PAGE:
A police officer Tasered an ex-footballer for six times longer than is standard before kicking him twice in the head, a jury has heard.
PC Benjamin Monk is charged with the murder of Dalian Atkinson during an altercation in Shropshire in 2016.
He appeared at Birmingham Crown Court for the first day of his trial with co-accused PC Mary Ellen Bettley-Smith, who is charged with assault.
The former Aston Villa star died after he was Tasered for 33 seconds.
Prosecutors said the default setting for a Taser is five seconds but PC Monk, 42, continued to press the trigger, overriding the system for 33 seconds.
PC Monk and 31-year-old PC Bettley-Smith, officers with West Mercia Police, arrived at Mr Atkinson’s father’s house in Meadow Close, Telford, shortly before 01:30 BST on 15 August after neighbours had reported Mr Atkinson acting strangely and shouting in the street.
The court was told PC Monk tried to Taser Mr Atkinson, who had serious health problems, three times after he came to the door acting erratically and claiming to be the Messiah.
The first two attempts were ineffective but on the third Mr Atkinson fell to the ground.
While he was unresponsive, jurors heard the police officers “set about him”.
PC Monk kicked him in the head with such force imprints of his boot laces were left in two parts of Mr Atkinson’s forehead while Ms Bettley-Smith used her baton to strike him “a number of times” while he lay still in the road, the court was told.
Both officers, who jurors heard were in a relationship at the time of the incident, deny wrongdoing. However, it is the prosecution’s case their use of force was excessive and sustained while Mr Atkinson posed no threat.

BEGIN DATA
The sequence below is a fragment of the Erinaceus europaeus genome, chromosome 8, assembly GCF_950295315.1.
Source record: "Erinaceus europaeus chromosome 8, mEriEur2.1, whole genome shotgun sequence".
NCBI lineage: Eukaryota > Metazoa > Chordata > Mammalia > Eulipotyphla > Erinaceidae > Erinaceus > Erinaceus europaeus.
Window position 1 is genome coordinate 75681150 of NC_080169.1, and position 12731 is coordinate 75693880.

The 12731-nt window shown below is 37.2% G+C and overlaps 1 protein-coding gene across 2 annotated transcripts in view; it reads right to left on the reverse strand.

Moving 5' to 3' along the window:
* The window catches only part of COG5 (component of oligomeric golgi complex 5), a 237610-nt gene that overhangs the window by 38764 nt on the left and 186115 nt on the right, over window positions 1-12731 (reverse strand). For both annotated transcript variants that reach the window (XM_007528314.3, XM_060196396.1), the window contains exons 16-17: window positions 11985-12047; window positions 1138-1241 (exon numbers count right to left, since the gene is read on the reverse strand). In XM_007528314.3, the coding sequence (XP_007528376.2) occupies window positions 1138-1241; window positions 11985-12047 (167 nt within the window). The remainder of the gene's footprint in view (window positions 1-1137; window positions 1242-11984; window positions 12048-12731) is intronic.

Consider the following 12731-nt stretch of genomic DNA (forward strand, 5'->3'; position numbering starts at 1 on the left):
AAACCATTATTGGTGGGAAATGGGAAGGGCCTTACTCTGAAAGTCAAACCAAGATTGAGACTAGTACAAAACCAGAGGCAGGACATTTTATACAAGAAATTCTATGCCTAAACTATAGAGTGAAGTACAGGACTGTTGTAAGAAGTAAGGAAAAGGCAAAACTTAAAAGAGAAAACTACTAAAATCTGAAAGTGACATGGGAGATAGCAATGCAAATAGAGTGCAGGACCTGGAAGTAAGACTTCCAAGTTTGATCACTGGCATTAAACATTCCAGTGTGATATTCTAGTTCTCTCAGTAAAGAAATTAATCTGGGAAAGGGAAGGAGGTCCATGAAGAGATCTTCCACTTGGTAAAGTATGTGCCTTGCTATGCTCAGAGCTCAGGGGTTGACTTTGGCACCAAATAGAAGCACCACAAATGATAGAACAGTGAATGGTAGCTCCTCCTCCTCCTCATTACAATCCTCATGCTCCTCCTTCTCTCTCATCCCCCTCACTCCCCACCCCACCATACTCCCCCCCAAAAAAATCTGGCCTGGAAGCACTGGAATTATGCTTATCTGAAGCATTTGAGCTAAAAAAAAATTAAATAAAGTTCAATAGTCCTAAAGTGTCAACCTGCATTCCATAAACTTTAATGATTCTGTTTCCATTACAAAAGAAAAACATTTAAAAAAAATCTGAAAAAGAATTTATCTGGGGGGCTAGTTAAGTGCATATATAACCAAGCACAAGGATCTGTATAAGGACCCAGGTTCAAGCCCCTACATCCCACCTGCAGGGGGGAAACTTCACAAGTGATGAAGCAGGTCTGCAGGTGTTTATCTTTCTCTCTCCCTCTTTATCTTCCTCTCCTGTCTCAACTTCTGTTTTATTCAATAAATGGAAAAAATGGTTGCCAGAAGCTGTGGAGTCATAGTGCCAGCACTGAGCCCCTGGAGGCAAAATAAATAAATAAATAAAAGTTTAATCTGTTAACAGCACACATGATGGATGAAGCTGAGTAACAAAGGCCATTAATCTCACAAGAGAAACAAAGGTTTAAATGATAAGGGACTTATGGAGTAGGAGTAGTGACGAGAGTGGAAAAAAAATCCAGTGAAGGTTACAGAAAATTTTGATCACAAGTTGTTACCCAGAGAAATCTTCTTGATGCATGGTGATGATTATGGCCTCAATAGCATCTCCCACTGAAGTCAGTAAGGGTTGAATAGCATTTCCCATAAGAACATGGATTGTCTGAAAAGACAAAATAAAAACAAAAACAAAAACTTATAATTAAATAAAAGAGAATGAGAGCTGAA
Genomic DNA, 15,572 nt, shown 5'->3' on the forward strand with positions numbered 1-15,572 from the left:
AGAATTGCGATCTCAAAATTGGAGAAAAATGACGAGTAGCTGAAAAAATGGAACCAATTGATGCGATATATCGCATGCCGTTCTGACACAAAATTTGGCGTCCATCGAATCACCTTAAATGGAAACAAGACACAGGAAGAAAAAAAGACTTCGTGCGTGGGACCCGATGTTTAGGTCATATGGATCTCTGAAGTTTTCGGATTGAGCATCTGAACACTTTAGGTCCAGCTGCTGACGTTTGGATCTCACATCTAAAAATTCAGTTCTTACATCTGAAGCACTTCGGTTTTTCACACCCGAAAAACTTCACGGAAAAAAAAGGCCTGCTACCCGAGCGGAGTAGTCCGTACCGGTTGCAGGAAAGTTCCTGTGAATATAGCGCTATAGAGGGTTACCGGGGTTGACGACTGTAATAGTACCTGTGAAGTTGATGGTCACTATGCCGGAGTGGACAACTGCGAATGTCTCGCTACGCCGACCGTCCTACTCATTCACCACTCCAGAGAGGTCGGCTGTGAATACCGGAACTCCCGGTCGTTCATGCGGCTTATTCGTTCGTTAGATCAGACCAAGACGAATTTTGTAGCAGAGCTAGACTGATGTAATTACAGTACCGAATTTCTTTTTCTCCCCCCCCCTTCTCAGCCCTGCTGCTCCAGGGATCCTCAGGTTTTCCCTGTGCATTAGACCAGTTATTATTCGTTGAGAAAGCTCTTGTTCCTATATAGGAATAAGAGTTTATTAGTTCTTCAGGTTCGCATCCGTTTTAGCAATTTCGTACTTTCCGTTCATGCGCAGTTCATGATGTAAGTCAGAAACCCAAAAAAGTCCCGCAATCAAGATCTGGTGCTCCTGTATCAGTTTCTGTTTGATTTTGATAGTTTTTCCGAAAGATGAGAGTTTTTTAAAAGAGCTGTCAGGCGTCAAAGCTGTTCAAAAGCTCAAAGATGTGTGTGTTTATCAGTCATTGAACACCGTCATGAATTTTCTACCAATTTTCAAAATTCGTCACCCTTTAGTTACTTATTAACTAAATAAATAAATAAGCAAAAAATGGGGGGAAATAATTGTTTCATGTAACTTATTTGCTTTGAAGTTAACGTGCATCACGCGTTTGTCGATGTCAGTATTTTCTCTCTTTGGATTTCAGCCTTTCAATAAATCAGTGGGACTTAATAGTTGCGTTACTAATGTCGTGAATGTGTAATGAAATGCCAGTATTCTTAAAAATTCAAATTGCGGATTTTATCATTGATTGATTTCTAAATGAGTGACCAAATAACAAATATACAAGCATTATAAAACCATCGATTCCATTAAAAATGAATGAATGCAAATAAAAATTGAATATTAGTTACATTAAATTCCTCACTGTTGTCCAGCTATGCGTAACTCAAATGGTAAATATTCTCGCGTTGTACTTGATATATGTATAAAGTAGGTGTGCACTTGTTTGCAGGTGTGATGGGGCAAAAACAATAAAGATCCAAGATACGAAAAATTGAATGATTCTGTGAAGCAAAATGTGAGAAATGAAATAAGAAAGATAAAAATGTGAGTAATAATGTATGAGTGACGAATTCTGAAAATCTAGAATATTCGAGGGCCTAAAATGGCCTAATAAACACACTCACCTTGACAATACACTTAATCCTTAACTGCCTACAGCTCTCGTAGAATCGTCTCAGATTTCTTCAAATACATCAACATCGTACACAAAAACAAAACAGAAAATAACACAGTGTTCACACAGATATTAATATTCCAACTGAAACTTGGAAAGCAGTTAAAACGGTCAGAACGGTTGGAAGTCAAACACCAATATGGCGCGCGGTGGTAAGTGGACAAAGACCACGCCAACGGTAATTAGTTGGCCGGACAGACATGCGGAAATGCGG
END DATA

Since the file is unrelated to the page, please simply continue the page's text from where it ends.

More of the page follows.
Alexandra Healy QC said PC Monk was an experienced police officer with 14 years’ experience and would have known he risked causing Mr Atkinson “really serious injury” by kicking him in the head.
She said PC Monk had not been acting in self-defence but had been “angry” to have been “put in fear by this man”.
“He chose to take that anger out on Dalian Atkinson by kicking him in the head.”
PC Bettley-Smith too, she said, “was not acting in self defence or in defence of her colleague but also taking out her anger on a man who had earlier put her in fear, with the weapon she had been entrusted with to use lawfully”.
Ms Healy said the officers were “entitled to use reasonable force to protect themselves” and their conduct prior to the discharge of the third Taser cartridge was not criticised.
However, she urged jurors to “consider with great care” the defendants’ case they feared for their safety and were therefore entitled to use such force.
Witness Victor Swinbourne, who lived in the road, saw Mr Atkinson go down to the floor after being Tasered, describing him as appearing “unconscious, because he collapsed so quickly”, Ms Healy said.
Ms Healy said Mr Swinbourne saw the officer give a couple of “light kicks” before a “final massive and powerful kick” while Mr Atkinson “lay motionless on the floor”.
“The officer’s leg went straight back and snapped forwards as though he was kicking a football,” she told the court he said.
Ms Healy said another witness living in the road, Paula Quinn, thought the officers “kicked him 15 times as she counted them. They kicked him at full force”.
“Dalian was not moving when the officers were kicking him”, Ms Healy added.
Mr Atkinson, who had a long sporting career at a number of clubs including Ipswich Town, Sheffield Wednesday, Aston Villa and Manchester City, died in hospital at about 02:45 on the morning of the altercation.
He had been suffering with high blood pressure, heart disease and end-stage renal failure, the court was told.
The prosecution said although pathologists agreed his underlying health conditions meant Mr Atkinson was “at a greatly increased risk of dying”, he would have survived “were it not for the third Taser deployment and the kicks to his head”.
PC Monk denies murder as well as an alternative charge of manslaughter. PC Bettley-Smith denies assault occasioning actual bodily harm.
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